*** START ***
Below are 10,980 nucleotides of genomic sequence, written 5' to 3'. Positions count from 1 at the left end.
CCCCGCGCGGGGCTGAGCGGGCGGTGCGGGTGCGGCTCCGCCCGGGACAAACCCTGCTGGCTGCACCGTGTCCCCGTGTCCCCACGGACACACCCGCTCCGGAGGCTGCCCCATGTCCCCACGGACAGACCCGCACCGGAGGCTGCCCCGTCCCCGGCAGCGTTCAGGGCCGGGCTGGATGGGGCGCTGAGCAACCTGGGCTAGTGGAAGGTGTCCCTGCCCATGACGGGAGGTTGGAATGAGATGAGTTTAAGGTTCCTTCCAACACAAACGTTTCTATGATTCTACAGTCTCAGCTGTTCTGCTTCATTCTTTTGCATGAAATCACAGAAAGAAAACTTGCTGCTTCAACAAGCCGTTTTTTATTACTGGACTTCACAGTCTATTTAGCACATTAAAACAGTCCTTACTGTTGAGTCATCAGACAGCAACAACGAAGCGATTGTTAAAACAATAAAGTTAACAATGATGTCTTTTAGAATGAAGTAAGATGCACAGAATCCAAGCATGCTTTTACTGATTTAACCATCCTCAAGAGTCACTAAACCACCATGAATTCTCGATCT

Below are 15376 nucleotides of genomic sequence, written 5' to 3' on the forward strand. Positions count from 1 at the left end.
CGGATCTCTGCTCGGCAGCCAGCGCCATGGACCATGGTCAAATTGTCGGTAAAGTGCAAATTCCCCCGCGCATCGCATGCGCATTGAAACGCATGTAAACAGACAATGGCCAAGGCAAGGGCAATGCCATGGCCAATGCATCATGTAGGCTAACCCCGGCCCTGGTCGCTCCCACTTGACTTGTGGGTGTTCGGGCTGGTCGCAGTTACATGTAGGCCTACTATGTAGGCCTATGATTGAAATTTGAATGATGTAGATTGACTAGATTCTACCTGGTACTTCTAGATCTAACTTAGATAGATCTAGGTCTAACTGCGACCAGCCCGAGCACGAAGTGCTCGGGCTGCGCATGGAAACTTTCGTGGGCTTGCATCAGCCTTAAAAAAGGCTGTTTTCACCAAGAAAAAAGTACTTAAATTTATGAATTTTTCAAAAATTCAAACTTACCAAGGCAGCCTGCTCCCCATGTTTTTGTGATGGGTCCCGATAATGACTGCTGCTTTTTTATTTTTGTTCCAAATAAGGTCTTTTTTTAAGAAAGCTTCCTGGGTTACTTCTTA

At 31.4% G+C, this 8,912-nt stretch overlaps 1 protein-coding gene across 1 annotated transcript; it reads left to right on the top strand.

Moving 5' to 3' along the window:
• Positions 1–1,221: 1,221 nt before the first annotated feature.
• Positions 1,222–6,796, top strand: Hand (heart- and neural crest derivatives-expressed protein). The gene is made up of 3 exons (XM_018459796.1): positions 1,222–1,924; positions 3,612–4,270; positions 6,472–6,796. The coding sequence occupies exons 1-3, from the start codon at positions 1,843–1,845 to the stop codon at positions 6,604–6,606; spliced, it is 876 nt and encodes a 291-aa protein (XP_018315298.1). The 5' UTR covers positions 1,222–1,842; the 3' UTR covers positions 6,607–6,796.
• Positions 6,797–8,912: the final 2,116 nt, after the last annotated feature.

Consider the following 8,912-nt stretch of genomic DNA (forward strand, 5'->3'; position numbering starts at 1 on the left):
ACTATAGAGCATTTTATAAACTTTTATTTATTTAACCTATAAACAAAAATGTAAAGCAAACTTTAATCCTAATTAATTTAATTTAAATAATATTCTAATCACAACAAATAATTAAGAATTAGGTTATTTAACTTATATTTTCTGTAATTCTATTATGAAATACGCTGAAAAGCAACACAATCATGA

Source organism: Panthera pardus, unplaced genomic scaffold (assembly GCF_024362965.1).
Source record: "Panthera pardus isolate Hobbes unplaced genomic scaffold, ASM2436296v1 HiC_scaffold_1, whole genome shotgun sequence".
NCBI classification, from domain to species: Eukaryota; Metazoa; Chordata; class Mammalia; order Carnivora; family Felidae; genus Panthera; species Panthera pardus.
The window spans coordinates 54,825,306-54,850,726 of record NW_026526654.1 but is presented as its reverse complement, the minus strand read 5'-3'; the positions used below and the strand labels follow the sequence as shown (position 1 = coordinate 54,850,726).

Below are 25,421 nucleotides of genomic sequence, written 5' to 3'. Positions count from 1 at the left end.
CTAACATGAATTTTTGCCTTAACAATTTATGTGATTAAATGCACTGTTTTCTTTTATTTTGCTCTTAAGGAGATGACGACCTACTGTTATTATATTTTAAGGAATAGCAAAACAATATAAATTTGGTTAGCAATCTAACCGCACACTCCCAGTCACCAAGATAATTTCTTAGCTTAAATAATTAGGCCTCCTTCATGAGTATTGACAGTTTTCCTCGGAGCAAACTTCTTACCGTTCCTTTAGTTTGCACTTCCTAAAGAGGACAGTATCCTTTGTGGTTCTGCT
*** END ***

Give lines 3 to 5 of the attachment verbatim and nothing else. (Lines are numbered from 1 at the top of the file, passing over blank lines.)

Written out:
Below are 15376 nucleotides of genomic sequence, written 5' to 3' on the forward strand. Positions count from 1 at the left end.
CGGATCTCTGCTCGGCAGCCAGCGCCATGGACCATGGTCAAATTGTCGGTAAAGTGCAAATTCCCCCGCGCATCGCATGCGCATTGAAACGCATGTAAACAGACAATGGCCAAGGCAAGGGCAATGCCATGGCCAATGCATCATGTAGGCTAACCCCGGCCCTGGTCGCTCCCACTTGACTTGTGGGTGTTCGGGCTGGTCGCAGTTACATGTAGGCCTACTATGTAGGCCTATGATTGAAATTTGAATGATGTAGATTGACTAGATTCTACCTGGTACTTCTAGATCTAACTTAGATAGATCTAGGTCTAACTGCGACCAGCCCGAGCACGAAGTGCTCGGGCTGCGCATGGAAACTTTCGTGGGCTTGCATCAGCCTTAAAAAAGGCTGTTTTCACCAAGAAAAAAGTACTTAAATTTATGAATTTTTCAAAAATTCAAACTTACCAAGGCAGCCTGCTCCCCATGTTTTTGTGATGGGTCCCGATAATGACTGCTGCTTTTTTATTTTTGTTCCAAATAAGGTCTTTTTTTAAGAAAGCTTCCTGGGTTACTTCTTA

At 31.4% G+C, this 8,912-nt stretch overlaps 1 protein-coding gene across 1 annotated transcript; it reads left to right on the top strand.